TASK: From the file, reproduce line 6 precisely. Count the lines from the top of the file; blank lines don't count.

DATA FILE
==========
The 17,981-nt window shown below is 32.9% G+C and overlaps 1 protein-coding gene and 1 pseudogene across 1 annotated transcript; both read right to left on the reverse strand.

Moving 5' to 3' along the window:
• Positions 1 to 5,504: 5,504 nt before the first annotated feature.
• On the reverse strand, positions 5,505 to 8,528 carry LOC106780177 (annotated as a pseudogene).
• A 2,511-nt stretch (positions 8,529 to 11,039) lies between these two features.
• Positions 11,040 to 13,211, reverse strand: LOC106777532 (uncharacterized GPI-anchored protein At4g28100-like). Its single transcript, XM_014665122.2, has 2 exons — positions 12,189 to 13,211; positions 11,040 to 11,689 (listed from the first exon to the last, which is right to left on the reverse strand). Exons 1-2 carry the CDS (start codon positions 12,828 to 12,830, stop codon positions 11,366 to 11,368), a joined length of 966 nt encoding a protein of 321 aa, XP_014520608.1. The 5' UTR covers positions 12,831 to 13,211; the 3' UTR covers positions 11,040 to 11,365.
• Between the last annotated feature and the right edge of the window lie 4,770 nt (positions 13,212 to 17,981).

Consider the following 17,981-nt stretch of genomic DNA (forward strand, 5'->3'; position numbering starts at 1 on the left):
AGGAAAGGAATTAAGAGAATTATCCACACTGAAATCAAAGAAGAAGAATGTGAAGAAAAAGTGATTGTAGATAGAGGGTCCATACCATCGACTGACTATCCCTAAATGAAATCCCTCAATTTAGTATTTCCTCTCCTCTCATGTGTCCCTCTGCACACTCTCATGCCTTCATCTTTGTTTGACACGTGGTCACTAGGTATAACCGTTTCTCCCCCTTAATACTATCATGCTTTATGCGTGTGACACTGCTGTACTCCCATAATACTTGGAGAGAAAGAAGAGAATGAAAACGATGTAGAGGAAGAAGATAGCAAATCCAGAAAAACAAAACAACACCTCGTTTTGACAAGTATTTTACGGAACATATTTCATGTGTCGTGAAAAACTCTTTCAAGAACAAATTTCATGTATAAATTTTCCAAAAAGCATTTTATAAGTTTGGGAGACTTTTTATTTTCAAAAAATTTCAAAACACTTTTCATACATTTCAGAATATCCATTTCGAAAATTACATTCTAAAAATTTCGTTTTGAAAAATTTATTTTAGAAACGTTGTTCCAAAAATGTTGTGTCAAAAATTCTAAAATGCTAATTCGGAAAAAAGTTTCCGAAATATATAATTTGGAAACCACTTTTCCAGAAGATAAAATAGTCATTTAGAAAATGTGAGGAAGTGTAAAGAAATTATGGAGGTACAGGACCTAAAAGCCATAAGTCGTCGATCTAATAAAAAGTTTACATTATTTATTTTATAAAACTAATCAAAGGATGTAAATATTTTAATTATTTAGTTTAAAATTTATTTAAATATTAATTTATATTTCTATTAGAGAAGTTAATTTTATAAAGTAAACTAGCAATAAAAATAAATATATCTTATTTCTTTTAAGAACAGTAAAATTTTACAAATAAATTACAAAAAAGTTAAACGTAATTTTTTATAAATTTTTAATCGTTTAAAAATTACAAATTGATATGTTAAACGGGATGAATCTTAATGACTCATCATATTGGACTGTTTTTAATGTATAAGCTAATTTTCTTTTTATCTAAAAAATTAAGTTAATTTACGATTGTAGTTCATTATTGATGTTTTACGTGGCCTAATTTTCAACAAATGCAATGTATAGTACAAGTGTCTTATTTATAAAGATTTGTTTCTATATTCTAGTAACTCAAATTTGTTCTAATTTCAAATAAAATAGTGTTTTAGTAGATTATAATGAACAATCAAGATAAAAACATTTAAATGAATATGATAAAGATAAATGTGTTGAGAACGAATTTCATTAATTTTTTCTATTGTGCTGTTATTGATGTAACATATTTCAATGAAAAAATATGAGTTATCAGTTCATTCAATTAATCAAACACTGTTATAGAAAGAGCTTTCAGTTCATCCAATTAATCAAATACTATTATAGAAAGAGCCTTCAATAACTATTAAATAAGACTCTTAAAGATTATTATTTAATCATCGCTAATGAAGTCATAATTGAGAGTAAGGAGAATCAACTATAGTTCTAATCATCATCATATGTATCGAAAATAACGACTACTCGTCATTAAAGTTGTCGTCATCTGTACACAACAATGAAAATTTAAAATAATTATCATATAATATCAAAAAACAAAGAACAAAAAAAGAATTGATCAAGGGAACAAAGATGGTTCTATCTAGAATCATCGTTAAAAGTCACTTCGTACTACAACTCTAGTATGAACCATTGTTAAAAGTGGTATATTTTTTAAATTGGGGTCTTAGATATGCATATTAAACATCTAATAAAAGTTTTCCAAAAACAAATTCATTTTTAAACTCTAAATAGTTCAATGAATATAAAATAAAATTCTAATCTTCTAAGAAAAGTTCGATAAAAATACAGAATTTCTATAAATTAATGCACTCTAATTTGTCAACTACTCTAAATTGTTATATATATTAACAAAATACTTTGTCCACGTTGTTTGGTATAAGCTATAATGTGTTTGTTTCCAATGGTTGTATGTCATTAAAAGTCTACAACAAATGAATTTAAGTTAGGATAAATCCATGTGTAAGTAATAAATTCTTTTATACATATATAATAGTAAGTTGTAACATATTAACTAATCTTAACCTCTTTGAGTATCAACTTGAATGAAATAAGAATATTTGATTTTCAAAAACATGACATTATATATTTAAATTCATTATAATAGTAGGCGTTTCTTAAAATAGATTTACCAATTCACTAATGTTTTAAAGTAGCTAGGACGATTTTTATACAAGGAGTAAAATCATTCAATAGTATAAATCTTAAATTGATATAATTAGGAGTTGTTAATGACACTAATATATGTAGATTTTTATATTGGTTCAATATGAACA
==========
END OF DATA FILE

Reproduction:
• Positions 11,040 to 13,211, reverse strand: LOC106777532 (uncharacterized GPI-anchored protein At4g28100-like). Its single transcript, XM_014665122.2, has 2 exons — positions 12,189 to 13,211; positions 11,040 to 11,689 (listed from the first exon to the last, which is right to left on the reverse strand). Exons 1-2 carry the CDS (start codon positions 12,828 to 12,830, stop codon positions 11,366 to 11,368), a joined length of 966 nt encoding a protein of 321 aa, XP_014520608.1. The 5' UTR covers positions 12,831 to 13,211; the 3' UTR covers positions 11,040 to 11,365.